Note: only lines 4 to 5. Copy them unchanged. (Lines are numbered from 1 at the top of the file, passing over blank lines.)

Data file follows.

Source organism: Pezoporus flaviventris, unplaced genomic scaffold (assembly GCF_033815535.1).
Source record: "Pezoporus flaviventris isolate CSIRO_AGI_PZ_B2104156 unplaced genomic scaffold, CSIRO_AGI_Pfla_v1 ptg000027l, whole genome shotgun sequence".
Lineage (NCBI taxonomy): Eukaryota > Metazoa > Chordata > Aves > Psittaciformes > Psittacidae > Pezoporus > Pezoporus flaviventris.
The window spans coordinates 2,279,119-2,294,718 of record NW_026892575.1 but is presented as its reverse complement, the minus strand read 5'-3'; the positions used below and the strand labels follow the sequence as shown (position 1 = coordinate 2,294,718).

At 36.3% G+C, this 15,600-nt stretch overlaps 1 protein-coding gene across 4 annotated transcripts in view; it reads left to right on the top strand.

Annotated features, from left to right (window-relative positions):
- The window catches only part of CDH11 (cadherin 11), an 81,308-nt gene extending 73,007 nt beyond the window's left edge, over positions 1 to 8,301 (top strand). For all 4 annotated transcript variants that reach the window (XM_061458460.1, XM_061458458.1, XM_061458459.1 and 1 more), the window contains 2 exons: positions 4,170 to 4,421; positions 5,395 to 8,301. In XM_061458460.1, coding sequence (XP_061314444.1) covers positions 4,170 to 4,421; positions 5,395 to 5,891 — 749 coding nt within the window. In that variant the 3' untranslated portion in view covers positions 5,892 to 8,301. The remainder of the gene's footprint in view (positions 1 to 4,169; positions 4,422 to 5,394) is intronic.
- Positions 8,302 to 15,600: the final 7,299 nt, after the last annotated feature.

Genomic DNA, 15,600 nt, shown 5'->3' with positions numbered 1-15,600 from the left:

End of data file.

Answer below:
The window spans coordinates 2,279,119-2,294,718 of record NW_026892575.1 but is presented as its reverse complement, the minus strand read 5'-3'; the positions used below and the strand labels follow the sequence as shown (position 1 = coordinate 2,294,718).

At 36.3% G+C, this 15,600-nt stretch overlaps 1 protein-coding gene across 4 annotated transcripts in view; it reads left to right on the top strand.